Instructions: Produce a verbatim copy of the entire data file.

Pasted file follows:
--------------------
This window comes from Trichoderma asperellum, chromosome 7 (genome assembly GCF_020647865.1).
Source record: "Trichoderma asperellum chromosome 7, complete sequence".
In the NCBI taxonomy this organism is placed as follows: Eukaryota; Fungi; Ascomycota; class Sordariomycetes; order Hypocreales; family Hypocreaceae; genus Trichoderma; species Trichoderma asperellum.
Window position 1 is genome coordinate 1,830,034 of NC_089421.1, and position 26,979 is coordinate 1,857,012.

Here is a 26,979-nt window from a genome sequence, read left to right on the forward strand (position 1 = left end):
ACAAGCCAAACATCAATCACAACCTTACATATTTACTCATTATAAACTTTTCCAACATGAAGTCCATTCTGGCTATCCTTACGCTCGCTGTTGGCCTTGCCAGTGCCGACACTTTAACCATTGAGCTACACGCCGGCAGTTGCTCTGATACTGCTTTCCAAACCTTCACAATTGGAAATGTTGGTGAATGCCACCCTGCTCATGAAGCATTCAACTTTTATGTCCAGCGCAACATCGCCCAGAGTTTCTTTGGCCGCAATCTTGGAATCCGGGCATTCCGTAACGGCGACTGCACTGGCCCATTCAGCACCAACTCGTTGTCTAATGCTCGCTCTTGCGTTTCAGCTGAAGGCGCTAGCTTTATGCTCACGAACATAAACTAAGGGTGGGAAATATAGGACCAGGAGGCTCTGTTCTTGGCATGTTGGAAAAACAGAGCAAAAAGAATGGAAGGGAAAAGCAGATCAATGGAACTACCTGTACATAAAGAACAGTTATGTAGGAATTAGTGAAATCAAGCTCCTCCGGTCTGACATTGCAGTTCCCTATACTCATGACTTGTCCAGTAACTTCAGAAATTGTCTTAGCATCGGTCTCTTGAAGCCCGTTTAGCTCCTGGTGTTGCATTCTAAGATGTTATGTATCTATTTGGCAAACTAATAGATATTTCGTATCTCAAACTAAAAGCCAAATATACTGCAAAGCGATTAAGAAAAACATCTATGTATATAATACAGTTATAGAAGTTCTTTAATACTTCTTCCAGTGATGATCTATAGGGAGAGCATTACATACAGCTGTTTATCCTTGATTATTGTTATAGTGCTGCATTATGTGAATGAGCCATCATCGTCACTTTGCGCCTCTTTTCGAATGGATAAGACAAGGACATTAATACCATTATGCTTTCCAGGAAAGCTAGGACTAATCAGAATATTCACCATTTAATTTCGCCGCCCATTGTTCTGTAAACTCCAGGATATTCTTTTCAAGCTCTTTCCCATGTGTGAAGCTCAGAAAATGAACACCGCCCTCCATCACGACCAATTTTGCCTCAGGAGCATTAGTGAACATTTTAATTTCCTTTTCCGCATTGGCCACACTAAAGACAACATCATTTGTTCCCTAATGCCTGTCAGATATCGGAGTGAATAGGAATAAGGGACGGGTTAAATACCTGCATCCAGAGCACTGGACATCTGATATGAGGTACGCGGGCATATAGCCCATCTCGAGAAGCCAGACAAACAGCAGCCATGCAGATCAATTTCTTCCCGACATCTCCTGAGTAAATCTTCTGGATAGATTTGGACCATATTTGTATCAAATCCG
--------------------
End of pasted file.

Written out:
This window comes from Trichoderma asperellum, chromosome 7 (genome assembly GCF_020647865.1).
Source record: "Trichoderma asperellum chromosome 7, complete sequence".
In the NCBI taxonomy this organism is placed as follows: Eukaryota; Fungi; Ascomycota; class Sordariomycetes; order Hypocreales; family Hypocreaceae; genus Trichoderma; species Trichoderma asperellum.
Window position 1 is genome coordinate 1,830,034 of NC_089421.1, and position 26,979 is coordinate 1,857,012.

Here is a 26,979-nt window from a genome sequence, read left to right on the forward strand (position 1 = left end):
ACAAGCCAAACATCAATCACAACCTTACATATTTACTCATTATAAACTTTTCCAACATGAAGTCCATTCTGGCTATCCTTACGCTCGCTGTTGGCCTTGCCAGTGCCGACACTTTAACCATTGAGCTACACGCCGGCAGTTGCTCTGATACTGCTTTCCAAACCTTCACAATTGGAAATGTTGGTGAATGCCACCCTGCTCATGAAGCATTCAACTTTTATGTCCAGCGCAACATCGCCCAGAGTTTCTTTGGCCGCAATCTTGGAATCCGGGCATTCCGTAACGGCGACTGCACTGGCCCATTCAGCACCAACTCGTTGTCTAATGCTCGCTCTTGCGTTTCAGCTGAAGGCGCTAGCTTTATGCTCACGAACATAAACTAAGGGTGGGAAATATAGGACCAGGAGGCTCTGTTCTTGGCATGTTGGAAAAACAGAGCAAAAAGAATGGAAGGGAAAAGCAGATCAATGGAACTACCTGTACATAAAGAACAGTTATGTAGGAATTAGTGAAATCAAGCTCCTCCGGTCTGACATTGCAGTTCCCTATACTCATGACTTGTCCAGTAACTTCAGAAATTGTCTTAGCATCGGTCTCTTGAAGCCCGTTTAGCTCCTGGTGTTGCATTCTAAGATGTTATGTATCTATTTGGCAAACTAATAGATATTTCGTATCTCAAACTAAAAGCCAAATATACTGCAAAGCGATTAAGAAAAACATCTATGTATATAATACAGTTATAGAAGTTCTTTAATACTTCTTCCAGTGATGATCTATAGGGAGAGCATTACATACAGCTGTTTATCCTTGATTATTGTTATAGTGCTGCATTATGTGAATGAGCCATCATCGTCACTTTGCGCCTCTTTTCGAATGGATAAGACAAGGACATTAATACCATTATGCTTTCCAGGAAAGCTAGGACTAATCAGAATATTCACCATTTAATTTCGCCGCCCATTGTTCTGTAAACTCCAGGATATTCTTTTCAAGCTCTTTCCCATGTGTGAAGCTCAGAAAATGAACACCGCCCTCCATCACGACCAATTTTGCCTCAGGAGCATTAGTGAACATTTTAATTTCCTTTTCCGCATTGGCCACACTAAAGACAACATCATTTGTTCCCTAATGCCTGTCAGATATCGGAGTGAATAGGAATAAGGGACGGGTTAAATACCTGCATCCAGAGCACTGGACATCTGATATGAGGTACGCGGGCATATAGCCCATCTCGAGAAGCCAGACAAACAGCAGCCATGCAGATCAATTTCTTCCCGACATCTCCTGAGTAAATCTTCTGGATAGATTTGGACCATATTTGTATCAAATCCG